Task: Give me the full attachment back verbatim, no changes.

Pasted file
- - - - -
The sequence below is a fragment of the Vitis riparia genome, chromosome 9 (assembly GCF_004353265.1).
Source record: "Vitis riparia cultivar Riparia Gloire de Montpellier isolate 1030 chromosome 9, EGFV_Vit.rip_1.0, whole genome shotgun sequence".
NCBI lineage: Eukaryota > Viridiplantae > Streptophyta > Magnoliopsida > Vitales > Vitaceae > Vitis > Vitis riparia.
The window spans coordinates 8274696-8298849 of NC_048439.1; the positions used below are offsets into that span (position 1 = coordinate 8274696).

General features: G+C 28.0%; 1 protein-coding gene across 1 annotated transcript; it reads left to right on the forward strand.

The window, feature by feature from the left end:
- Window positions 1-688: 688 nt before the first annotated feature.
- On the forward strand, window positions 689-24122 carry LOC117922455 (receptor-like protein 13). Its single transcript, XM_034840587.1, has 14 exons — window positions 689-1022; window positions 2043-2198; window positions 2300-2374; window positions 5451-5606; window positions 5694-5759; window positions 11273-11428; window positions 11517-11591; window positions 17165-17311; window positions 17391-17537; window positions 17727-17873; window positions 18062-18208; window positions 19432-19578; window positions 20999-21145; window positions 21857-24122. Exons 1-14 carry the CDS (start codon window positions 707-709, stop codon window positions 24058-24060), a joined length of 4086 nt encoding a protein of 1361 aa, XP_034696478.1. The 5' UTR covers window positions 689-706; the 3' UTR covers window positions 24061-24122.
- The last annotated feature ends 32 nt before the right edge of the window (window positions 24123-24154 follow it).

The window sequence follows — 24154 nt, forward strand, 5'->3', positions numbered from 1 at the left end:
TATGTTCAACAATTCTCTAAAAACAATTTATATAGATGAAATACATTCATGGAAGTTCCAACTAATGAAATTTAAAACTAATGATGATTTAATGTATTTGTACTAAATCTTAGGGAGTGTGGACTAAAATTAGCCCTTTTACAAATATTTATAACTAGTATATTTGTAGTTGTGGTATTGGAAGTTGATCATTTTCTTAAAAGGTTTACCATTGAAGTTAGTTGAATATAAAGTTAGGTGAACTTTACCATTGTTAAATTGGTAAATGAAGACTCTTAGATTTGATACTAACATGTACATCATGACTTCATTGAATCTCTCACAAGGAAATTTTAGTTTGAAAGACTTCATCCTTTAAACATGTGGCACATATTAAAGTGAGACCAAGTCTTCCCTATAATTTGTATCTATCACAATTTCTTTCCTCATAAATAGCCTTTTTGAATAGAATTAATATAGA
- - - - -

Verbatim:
The sequence below is a fragment of the Vitis riparia genome, chromosome 9 (assembly GCF_004353265.1).
Source record: "Vitis riparia cultivar Riparia Gloire de Montpellier isolate 1030 chromosome 9, EGFV_Vit.rip_1.0, whole genome shotgun sequence".
NCBI lineage: Eukaryota > Viridiplantae > Streptophyta > Magnoliopsida > Vitales > Vitaceae > Vitis > Vitis riparia.
The window spans coordinates 8274696-8298849 of NC_048439.1; the positions used below are offsets into that span (position 1 = coordinate 8274696).

General features: G+C 28.0%; 1 protein-coding gene across 1 annotated transcript; it reads left to right on the forward strand.

The window, feature by feature from the left end:
- Window positions 1-688: 688 nt before the first annotated feature.
- On the forward strand, window positions 689-24122 carry LOC117922455 (receptor-like protein 13). Its single transcript, XM_034840587.1, has 14 exons — window positions 689-1022; window positions 2043-2198; window positions 2300-2374; window positions 5451-5606; window positions 5694-5759; window positions 11273-11428; window positions 11517-11591; window positions 17165-17311; window positions 17391-17537; window positions 17727-17873; window positions 18062-18208; window positions 19432-19578; window positions 20999-21145; window positions 21857-24122. Exons 1-14 carry the CDS (start codon window positions 707-709, stop codon window positions 24058-24060), a joined length of 4086 nt encoding a protein of 1361 aa, XP_034696478.1. The 5' UTR covers window positions 689-706; the 3' UTR covers window positions 24061-24122.
- The last annotated feature ends 32 nt before the right edge of the window (window positions 24123-24154 follow it).

The window sequence follows — 24154 nt, forward strand, 5'->3', positions numbered from 1 at the left end:
TATGTTCAACAATTCTCTAAAAACAATTTATATAGATGAAATACATTCATGGAAGTTCCAACTAATGAAATTTAAAACTAATGATGATTTAATGTATTTGTACTAAATCTTAGGGAGTGTGGACTAAAATTAGCCCTTTTACAAATATTTATAACTAGTATATTTGTAGTTGTGGTATTGGAAGTTGATCATTTTCTTAAAAGGTTTACCATTGAAGTTAGTTGAATATAAAGTTAGGTGAACTTTACCATTGTTAAATTGGTAAATGAAGACTCTTAGATTTGATACTAACATGTACATCATGACTTCATTGAATCTCTCACAAGGAAATTTTAGTTTGAAAGACTTCATCCTTTAAACATGTGGCACATATTAAAGTGAGACCAAGTCTTCCCTATAATTTGTATCTATCACAATTTCTTTCCTCATAAATAGCCTTTTTGAATAGAATTAATATAGA